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May 28, 2013 > Tenndeavor brings tennis back to kids

Tenndeavor brings tennis back to kids

By Kenny Jacoby

Last February, tennis fans in the U.S. suffered a great loss when the 125 year-old SAP Open in San Jose was officially sold by San Jose Sports & Entertainment Enterprises for financial reasons and relocated to Rio de Janeiro, Brazil. Behind the U.S. Open in New York, this second oldest tournament in the U.S. has hosted countless tennis greats including Andre Agassi, Andy Roddick, and Pete Sampras. Last July the LA Tennis Open at UCLA held its final event after the 86 year-old tournament was sold to Bogota, Colombia.

Bay Area tennis enthusiasts will indeed miss attending these annual tournaments, but former tennis professionals Geoff Gehrke and Scoville Jenkins are most concerned about the negative impact on American youth interest in their sport.

Looking to do something different from the typical tennis academy or training center after concluding his playing career, Gehrke started Tenndeavor. His goal is to develop a non-profit program to help underprivileged groups learn the game of tennis from athletes who played as professionals.

Three years ago, Gehrke started the "Serve First Program," donating his time on Wednesdays to introduce and teach the game of tennis to students at Centerville Junior High in Fremont. "This year I spoke to one of my closest friends [Jenkins] who played professional tennis about the idea of bringing him to the Bay Area this summer, introducing a unique program that would have an immediate and positive impact on young athletes. We hope to grow the game in an area that has lost the experience of a live men's professional tennis event," said Gehrke. "We also received an interest from adult tennis players in the Bay Area, so we decided to hold several drop-in clinics, the first one being free and open to anyone who wants to participate." The clinic will be at Canada College in Redwood City on June 15 at 1 p.m.

Both Gehrke and Jenkins have extensive experience coaching and mentoring kids at all levels of expertise ranging from first-time beginners to seasoned professionals, and each has more than impressive qualifications. Both competed on the ATP tour with the world's greatest players including Rafael Nadal, Roger Federer, and current world #1 Novak Djokovic. Jenkins added himself to the history books of American tennis by becoming the first African-American to win the boys' national championship in the tournament's 89-year history, earning him a place in his first US Open and a night match in front of 22,000 fans in tennis' largest stadium against Andy Roddick. He reached a world ranking of #187 at the height of his career in 2009, has won many matches on the ATP World Tour and has played in all the Grand Slam tournaments.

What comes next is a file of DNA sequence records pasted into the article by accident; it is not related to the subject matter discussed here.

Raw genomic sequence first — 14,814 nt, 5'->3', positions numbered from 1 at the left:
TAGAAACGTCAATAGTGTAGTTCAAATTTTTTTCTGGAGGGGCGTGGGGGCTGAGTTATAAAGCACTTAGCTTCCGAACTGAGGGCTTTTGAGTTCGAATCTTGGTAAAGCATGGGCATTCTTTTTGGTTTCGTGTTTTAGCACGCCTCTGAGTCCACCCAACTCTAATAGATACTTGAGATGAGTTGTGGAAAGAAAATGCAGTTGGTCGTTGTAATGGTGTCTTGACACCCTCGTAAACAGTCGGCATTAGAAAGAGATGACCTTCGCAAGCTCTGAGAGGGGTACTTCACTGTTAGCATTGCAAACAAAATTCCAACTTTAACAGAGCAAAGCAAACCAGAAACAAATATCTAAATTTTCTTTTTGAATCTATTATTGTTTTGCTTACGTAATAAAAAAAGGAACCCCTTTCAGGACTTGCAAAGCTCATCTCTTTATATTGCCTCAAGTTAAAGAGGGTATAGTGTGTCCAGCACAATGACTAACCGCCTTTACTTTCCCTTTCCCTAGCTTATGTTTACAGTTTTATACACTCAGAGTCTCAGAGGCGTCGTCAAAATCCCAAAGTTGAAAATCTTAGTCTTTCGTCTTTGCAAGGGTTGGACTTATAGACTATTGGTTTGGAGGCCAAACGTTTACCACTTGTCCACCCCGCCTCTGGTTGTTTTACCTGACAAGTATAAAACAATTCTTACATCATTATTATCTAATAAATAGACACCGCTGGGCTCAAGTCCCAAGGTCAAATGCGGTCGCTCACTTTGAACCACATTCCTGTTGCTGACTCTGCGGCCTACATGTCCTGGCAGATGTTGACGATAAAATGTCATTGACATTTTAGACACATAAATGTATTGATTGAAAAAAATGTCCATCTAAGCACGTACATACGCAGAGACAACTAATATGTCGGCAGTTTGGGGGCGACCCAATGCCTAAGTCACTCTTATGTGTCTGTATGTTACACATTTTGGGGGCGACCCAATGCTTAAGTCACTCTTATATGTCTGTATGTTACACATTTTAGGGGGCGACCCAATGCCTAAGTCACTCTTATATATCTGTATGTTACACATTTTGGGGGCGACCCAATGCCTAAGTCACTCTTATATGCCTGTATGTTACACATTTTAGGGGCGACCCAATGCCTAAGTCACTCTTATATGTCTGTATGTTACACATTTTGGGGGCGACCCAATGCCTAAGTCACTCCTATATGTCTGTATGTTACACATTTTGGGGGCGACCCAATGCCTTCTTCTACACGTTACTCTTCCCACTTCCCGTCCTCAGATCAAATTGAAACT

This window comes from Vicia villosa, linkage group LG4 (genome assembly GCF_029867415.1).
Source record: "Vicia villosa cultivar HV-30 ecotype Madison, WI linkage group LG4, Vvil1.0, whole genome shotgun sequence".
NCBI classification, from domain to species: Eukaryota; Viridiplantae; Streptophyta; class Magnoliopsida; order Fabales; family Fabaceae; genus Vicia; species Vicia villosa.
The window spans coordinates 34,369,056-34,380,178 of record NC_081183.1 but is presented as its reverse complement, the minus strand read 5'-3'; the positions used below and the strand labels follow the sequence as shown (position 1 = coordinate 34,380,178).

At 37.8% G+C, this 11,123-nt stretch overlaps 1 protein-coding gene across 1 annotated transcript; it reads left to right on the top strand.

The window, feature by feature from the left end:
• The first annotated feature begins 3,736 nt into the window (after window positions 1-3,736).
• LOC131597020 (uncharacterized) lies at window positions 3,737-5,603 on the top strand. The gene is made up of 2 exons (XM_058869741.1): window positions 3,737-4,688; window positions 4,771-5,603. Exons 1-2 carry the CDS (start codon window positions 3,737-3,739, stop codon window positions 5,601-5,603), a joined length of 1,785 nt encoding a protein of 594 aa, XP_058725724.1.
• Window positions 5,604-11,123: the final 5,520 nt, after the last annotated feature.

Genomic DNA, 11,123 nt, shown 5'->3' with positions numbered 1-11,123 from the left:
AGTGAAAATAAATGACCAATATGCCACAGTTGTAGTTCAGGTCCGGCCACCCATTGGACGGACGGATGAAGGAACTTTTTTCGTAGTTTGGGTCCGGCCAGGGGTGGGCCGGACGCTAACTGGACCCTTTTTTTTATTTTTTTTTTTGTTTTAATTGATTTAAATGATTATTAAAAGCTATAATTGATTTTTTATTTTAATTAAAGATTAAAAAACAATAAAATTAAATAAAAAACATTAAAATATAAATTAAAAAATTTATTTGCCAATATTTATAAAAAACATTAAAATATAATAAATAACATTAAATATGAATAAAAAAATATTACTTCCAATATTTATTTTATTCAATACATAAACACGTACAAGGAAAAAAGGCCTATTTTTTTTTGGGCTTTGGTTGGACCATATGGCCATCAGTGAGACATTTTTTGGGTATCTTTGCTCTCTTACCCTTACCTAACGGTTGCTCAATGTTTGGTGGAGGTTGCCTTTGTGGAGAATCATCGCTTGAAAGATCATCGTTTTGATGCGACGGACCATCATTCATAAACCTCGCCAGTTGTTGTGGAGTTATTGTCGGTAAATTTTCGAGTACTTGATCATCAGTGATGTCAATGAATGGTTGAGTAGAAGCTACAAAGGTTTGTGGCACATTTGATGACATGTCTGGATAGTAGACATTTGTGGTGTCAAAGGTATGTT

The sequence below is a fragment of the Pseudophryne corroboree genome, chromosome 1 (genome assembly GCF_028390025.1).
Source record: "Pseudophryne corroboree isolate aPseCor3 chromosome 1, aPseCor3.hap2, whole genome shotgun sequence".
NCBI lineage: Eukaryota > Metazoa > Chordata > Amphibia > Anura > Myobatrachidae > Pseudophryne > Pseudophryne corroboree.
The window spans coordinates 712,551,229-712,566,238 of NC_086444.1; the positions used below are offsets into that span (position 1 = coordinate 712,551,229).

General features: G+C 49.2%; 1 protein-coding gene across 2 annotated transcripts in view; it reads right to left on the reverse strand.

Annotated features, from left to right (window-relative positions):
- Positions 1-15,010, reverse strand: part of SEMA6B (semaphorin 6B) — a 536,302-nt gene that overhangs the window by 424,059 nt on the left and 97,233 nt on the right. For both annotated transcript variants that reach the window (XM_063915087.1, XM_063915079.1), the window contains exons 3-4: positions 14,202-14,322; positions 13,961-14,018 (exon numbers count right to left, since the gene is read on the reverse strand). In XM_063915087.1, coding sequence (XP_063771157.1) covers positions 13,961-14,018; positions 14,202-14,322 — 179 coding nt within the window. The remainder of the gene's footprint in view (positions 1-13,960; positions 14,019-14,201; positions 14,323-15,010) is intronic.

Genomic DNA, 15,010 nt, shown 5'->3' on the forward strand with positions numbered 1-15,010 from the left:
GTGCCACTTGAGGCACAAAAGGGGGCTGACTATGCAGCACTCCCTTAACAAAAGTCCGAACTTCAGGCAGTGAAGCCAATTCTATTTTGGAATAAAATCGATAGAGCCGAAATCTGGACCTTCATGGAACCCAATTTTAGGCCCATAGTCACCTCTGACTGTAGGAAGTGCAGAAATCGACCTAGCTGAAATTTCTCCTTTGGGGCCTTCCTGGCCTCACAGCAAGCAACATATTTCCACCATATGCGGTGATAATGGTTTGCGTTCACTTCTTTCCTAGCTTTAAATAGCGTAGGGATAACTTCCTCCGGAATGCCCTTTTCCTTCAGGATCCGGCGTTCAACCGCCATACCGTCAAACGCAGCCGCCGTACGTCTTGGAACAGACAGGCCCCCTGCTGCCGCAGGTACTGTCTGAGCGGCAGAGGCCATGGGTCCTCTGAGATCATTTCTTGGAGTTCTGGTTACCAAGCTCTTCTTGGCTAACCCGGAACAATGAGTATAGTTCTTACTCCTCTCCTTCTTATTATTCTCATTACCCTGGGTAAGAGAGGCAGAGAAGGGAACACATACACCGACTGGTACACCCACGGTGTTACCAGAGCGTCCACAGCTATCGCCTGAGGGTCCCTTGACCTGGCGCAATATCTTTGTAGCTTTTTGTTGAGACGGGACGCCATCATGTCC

Gehrke, a native of Fremont, reached a world ranking of #709, played NCAA Division 1 tennis at Cal Poly SLO and defeated world #21 Daniele Bracciali in doubles on the ATP Tour in 2008. Gehrke, who retired in 2009, has served as a traveling coach for world #70 Flavio Cipolla. Jenkins, retired in 2010, is the assistant coach of the University of Washington tennis team ranked #24 in the nation. Both men are accredited Professional 1 by the United States Professional Tennis Association, the highest coaching rating possible.

Tenndeavor is a program designed to bring tennis players and enthusiasts together to learn the sport from athletes who played as professionals. "At Tenndeavor, our intention is not only to teach tennis to aspiring players but to generate a genuine excitement in each student from interacting with a professional athlete. Knowledge, experience and fundamental techniques will certainly be passed to each student, but that special "spark" that takes someone beyond what they dreamed possible to the upper echelons of the sport and into the record books is our ultimate goal."

The upcoming summer program is aimed at developing players at all skill levels. Each camp will offer new and different drills, games, and prizes. Everyone in attendance will have the unique opportunity to receive tips, advice, and knowledge from professionals who have played the game at its highest level.

The summer camp for East Bay participants takes place from June to August and sign-ups are being offered now. For more information, visit, Facebook page, or call toll-free at 1-888-507-7307.

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